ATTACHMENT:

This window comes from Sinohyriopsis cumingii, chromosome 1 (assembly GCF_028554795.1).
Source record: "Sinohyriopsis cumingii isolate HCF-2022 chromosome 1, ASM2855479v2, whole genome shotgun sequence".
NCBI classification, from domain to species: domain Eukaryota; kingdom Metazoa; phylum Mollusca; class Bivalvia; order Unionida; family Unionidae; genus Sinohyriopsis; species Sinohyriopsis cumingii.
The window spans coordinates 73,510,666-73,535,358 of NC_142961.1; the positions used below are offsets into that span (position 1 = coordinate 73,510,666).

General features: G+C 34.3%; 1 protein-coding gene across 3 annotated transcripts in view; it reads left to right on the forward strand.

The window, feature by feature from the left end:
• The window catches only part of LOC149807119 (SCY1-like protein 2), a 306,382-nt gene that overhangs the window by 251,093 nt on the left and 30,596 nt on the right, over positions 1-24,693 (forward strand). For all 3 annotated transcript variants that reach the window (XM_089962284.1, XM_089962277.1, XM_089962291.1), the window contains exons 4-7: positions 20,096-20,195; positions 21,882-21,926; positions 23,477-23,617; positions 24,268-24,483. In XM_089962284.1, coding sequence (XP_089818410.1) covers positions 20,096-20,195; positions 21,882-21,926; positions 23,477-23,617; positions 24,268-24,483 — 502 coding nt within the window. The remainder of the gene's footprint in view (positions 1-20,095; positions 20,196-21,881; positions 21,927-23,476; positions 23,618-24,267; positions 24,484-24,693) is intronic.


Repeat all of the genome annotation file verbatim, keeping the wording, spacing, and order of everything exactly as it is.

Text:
This window comes from Sinohyriopsis cumingii, chromosome 1 (assembly GCF_028554795.1).
Source record: "Sinohyriopsis cumingii isolate HCF-2022 chromosome 1, ASM2855479v2, whole genome shotgun sequence".
NCBI classification, from domain to species: domain Eukaryota; kingdom Metazoa; phylum Mollusca; class Bivalvia; order Unionida; family Unionidae; genus Sinohyriopsis; species Sinohyriopsis cumingii.
The window spans coordinates 73,510,666-73,535,358 of NC_142961.1; the positions used below are offsets into that span (position 1 = coordinate 73,510,666).

General features: G+C 34.3%; 1 protein-coding gene across 3 annotated transcripts in view; it reads left to right on the forward strand.

The window, feature by feature from the left end:
• The window catches only part of LOC149807119 (SCY1-like protein 2), a 306,382-nt gene that overhangs the window by 251,093 nt on the left and 30,596 nt on the right, over positions 1-24,693 (forward strand). For all 3 annotated transcript variants that reach the window (XM_089962284.1, XM_089962277.1, XM_089962291.1), the window contains exons 4-7: positions 20,096-20,195; positions 21,882-21,926; positions 23,477-23,617; positions 24,268-24,483. In XM_089962284.1, coding sequence (XP_089818410.1) covers positions 20,096-20,195; positions 21,882-21,926; positions 23,477-23,617; positions 24,268-24,483 — 502 coding nt within the window. The remainder of the gene's footprint in view (positions 1-20,095; positions 20,196-21,881; positions 21,927-23,476; positions 23,618-24,267; positions 24,484-24,693) is intronic.